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Enabling markets to tackle gender inequality and social exclusion in regenerative agriculture

By Practical Action On 04.03.2024 IWD-2024Blog

Gender and agricultural experts at Practical Action set out a road map to address inequality and social exclusion in rural communities.

We lay out the importance of using planet friendly farming practices, combined with real world examples to show how this approach can empower women and other marginalised groups. We demonstrate how a more equitable rural economy can work in practice. Finally, we call upon other actors in the sector to use our tools and learning to create similar agricultural systems elsewhere.

By: Patience Samhutsa, Unelker Maoga and Menila Kharel.

Contributing Editors: Chris Henderson, John Chettleborough, George Williams

A market systems approach is essential to tackle issues of gender equality, challenge norms and create social inclusion across farming communities and people within value chains they interact with.

But what does that mean? We explain why and how we use it:

  1. Why we use it.
  2. Our approach.
  3. How we enable inclusion.

1. Why we use a market systems approach

One of the primary questions we get asked by other development professionals is:

“Why do you use a market systems approach to support gender transformative change and social inclusion in agriculture?”

We tell them that gender inequality, gender-based discrimination, and social exclusion happen in nearly all aspects of our lives, including markets. This affects men, women, young people, and all groups left out of sustainable agricultural value chains. Exclusion can also cripple the potential of the market too, slow down economic growth, and ultimately hinder social development.

Women and other marginalised groups are often employed in less lucrative parts of the agricultural value chain and have fewer employment rights, poorer terms and working conditions.

There are multiple reasons for this, including cultural norms such as patriarchal land rights and restrictions from travelling far from their home. Other obstacles include:

  • Inadequate financial literacy and access to finance.
  • Low-waged positions due to undervalued work.
  • The burden of caregiving responsibilities.
  • Work hours that do not accommodate women’s domestic role.
  • A lack of confidence required to become entrepreneurs.

This means that women’s contribution to economic change is reduced due to the barriers they face when engaging with agricultural markets.

Women increase income and redeem time by working on a tomato farm in Ghana.

2. What is our approach?

We are committed to addressing gender bias and social exclusion, and the inequalities that lie behind power and access to resources.

To try to foster resilient and inclusive regenerative agriculture, we use a participatory market systems development approach. This includes selecting specific value chains that promote social inclusion. Our process aims to identify particular viable opportunities for growth which can benefit marginalised groups.

For socially excluded groups (especially women and young people) to be recognised as crucial stakeholders, we take the following essential steps:

  1. Identify sustainable and financially rewarding regenerative agricultural value chains where people can integrate in a meaningful way (examples included below).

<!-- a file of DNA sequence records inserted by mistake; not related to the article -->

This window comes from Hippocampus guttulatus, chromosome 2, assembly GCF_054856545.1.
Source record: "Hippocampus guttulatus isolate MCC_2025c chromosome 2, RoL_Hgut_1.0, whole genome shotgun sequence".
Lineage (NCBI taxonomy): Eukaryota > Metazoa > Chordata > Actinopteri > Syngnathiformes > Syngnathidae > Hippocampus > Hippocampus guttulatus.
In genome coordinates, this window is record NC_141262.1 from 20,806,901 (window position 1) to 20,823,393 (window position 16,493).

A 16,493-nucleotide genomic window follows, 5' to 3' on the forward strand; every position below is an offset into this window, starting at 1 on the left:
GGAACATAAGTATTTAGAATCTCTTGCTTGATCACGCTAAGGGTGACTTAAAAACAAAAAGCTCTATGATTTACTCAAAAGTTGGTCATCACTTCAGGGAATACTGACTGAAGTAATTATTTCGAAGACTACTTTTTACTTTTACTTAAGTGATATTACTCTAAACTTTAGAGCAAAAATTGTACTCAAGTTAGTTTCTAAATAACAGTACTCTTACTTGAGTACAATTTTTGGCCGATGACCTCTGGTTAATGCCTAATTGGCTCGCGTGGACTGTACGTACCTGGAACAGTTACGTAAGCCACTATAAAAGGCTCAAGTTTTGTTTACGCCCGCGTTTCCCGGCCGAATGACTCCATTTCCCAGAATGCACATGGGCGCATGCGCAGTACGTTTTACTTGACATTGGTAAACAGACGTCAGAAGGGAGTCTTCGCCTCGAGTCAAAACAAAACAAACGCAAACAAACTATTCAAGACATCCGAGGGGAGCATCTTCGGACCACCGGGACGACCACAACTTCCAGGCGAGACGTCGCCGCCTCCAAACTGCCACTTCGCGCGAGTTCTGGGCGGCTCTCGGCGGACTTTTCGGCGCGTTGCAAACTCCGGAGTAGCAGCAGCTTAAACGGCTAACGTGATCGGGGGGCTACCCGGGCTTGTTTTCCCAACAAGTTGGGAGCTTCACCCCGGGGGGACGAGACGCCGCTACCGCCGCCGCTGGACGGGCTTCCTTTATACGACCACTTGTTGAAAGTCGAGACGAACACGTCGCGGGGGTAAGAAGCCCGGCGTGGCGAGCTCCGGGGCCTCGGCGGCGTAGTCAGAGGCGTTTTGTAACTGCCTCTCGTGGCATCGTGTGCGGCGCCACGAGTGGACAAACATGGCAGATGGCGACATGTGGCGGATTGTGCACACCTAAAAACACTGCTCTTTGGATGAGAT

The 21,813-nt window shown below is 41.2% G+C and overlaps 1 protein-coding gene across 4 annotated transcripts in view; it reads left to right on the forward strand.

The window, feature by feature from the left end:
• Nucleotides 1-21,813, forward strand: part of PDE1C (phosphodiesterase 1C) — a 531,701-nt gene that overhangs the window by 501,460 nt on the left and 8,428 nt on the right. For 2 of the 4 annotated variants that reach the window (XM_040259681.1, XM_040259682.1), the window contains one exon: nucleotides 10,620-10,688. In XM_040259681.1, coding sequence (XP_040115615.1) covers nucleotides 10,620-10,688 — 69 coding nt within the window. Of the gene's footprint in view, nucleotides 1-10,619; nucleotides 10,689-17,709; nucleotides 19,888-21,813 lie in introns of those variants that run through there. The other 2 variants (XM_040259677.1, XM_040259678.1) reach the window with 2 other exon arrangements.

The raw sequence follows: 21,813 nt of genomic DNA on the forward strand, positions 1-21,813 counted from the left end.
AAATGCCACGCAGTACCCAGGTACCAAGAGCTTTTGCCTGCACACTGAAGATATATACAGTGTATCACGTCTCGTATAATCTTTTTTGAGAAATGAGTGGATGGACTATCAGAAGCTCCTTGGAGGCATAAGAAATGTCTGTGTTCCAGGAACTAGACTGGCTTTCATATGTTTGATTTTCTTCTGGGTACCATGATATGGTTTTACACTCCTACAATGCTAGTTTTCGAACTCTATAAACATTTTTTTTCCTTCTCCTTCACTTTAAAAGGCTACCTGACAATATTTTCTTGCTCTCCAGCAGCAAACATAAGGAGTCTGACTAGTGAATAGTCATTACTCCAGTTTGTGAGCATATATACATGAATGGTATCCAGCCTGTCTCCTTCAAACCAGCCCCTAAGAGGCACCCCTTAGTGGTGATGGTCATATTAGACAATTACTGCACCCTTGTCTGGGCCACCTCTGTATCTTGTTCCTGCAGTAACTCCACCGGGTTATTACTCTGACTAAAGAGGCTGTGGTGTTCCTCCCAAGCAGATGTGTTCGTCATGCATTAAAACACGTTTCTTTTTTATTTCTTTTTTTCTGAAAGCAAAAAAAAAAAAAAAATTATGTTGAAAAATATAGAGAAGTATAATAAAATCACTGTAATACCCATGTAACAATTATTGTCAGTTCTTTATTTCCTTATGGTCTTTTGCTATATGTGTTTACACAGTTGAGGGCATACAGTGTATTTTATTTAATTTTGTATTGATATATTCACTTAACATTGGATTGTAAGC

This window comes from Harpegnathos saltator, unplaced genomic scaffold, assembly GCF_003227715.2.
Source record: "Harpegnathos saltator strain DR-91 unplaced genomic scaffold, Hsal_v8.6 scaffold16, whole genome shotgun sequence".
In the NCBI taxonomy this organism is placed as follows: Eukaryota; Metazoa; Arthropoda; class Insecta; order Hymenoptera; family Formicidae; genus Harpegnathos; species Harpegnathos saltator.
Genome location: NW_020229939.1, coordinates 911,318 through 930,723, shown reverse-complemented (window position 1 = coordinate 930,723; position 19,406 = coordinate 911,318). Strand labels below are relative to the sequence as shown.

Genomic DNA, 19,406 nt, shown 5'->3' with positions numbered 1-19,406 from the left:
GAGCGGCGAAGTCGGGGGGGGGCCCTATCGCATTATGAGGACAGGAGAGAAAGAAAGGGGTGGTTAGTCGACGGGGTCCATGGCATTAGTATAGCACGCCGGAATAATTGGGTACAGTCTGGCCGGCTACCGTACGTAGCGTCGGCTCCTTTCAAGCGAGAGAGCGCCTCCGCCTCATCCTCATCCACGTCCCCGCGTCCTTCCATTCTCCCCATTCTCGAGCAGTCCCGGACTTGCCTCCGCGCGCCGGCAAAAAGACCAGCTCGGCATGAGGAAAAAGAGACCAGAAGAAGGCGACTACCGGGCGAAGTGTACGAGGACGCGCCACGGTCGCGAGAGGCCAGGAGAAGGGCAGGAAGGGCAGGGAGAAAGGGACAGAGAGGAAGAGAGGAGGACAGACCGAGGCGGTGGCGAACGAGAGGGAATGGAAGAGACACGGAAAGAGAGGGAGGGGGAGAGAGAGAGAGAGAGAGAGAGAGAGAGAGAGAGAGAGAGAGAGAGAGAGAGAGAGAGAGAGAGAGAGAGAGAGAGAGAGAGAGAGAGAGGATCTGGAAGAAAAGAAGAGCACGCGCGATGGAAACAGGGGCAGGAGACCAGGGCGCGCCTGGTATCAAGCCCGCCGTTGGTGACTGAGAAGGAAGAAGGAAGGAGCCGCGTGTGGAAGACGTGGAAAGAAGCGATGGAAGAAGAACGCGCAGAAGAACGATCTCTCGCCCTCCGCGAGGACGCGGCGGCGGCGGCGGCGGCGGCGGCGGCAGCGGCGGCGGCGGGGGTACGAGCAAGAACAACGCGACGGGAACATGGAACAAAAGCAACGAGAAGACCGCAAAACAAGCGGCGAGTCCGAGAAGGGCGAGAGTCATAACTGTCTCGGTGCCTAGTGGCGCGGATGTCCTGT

2. Recognise the skills and knowledge women and young people already have and empower them to fulfil their potential through their voice, agency, and leadership (see examples below).
  3. Support and facilitate their awareness of, and access to, mentorship and learning.
  4. Increase their access to business development support, including access to farming inputs, finance, and technologies.
  5. Create an environment for marginalised groups to do business by challenging assumptions and the prejudices of others.
  6. Work with men, family members and the larger community to improve household dynamics by encouraging joint decision-making and discouraging gender biases which can achieve long-term change for everyone.

We are creating opportunities and bringing about transformative change by successfully using this approach:

  • Our work in Zimbabwe on group co-guarantee schemes which enable access to finance, is demonstrating that women and young people who lack collateral security when obtaining loans, can now access loans from banks to establish and run businesses.
  • One of our projects in Kenya is enabling young people to invest in agribusiness by working in shorter value chains such as poultry farming, which easily by-pass middlemen and require lower capital investment, generating quicker returns.
  • Our work in Malawi has enabled women smallholder farmers to acquire and own solar-irrigated greenhouses. The women have earned more by working fewer hours and sell their produce in both formal and informal markets. See the Learning Brief: Contract farming and access to energy for women farmers in Malawi.

Through our projects and programmes, we’re seeing women, young people, and other socially excluded groups develop their profile, become successful in markets, and establish themselves as agricultural entrepreneurs. They are also inspiring a ripple effect within their communities. Over time, we have challenged gender-based stereotypes in different parts of the world, changing the narrative of what socially excluded groups can and cannot do.

Because we are seeing real transformative change, we are continuing to use a market systems approach in regenerative agriculture.

3. How we include selected groups in mainstream value chains effectively